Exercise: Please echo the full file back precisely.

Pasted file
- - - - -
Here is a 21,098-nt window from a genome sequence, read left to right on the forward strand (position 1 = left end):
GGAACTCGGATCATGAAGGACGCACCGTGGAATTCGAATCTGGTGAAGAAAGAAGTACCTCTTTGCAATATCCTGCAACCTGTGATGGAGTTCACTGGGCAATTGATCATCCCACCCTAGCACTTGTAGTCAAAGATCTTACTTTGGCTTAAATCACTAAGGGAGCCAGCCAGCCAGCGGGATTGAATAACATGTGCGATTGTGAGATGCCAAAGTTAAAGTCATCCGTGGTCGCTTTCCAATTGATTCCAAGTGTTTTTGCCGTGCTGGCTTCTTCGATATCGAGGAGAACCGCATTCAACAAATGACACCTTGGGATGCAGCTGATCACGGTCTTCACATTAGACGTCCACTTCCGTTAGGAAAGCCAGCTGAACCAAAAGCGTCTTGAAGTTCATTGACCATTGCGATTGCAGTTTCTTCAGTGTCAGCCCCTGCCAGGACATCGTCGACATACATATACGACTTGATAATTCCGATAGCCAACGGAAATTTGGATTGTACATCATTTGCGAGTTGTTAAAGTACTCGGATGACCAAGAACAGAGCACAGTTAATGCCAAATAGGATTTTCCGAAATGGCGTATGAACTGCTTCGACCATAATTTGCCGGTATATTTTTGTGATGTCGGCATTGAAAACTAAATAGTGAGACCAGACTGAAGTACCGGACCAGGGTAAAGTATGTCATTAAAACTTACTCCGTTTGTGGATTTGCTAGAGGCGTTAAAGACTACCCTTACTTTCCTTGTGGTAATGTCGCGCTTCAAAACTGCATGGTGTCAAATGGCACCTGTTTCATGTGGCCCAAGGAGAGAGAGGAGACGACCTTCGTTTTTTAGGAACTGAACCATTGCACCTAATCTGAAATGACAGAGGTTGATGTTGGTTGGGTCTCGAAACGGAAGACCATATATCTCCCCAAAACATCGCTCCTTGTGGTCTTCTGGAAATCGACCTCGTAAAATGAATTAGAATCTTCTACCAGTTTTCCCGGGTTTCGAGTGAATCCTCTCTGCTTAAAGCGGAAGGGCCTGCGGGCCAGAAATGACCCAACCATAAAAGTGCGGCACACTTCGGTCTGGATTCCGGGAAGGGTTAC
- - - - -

Here is a 21,098-nt window from a genome sequence, read left to right on the forward strand (position 1 = left end):
GGAACTCGGATCATGAAGGACGCACCGTGGAATTCGAATCTGGTGAAGAAAGAAGTACCTCTTTGCAATATCCTGCAACCTGTGATGGAGTTCACTGGGCAATTGATCATCCCACCCTAGCACTTGTAGTCAAAGATCTTACTTTGGCTTAAATCACTAAGGGAGCCAGCCAGCCAGCGGGATTGAATAACATGTGCGATTGTGAGATGCCAAAGTTAAAGTCATCCGTGGTCGCTTTCCAATTGATTCCAAGTGTTTTTGCCGTGCTGGCTTCTTCGATATCGAGGAGAACCGCATTCAACAAATGACACCTTGGGATGCAGCTGATCACGGTCTTCACATTAGACGTCCACTTCCGTTAGGAAAGCCAGCTGAACCAAAAGCGTCTTGAAGTTCATTGACCATTGCGATTGCAGTTTCTTCAGTGTCAGCCCCTGCCAGGACATCGTCGACATACATATACGACTTGATAATTCCGATAGCCAACGGAAATTTGGATTGTACATCATTTGCGAGTTGTTAAAGTACTCGGATGACCAAGAACAGAGCACAGTTAATGCCAAATAGGATTTTCCGAAATGGCGTATGAACTGCTTCGACCATAATTTGCCGGTATATTTTTGTGATGTCGGCATTGAAAACTAAATAGTGAGACCAGACTGAAGTACCGGACCAGGGTAAAGTATGTCATTAAAACTTACTCCGTTTGTGGATTTGCTAGAGGCGTTAAAGACTACCCTTACTTTCCTTGTGGTAATGTCGCGCTTCAAAACTGCATGGTGTCAAATGGCACCTGTTTCATGTGGCCCAAGGAGAGAGAGGAGACGACCTTCGTTTTTTAGGAACTGAACCATTGCACCTAATCTGAAATGACAGAGGTTGATGTTGGTTGGGTCTCGAAACGGAAGACCATATATCTCCCCAAAACATCGCTCCTTGTGGTCTTCTGGAAATCGACCTCGTAAAATGAATTAGAATCTTCTACCAGTTTTCCCGGGTTTCGAGTGAATCCTCTCTGCTTAAAGCGGAAGGGCCTGCGGGCCAGAAATGACCCAACCATAAAAGTGCGGCACACTTCGGTCTGGATTCCGGGAAGGGTTAC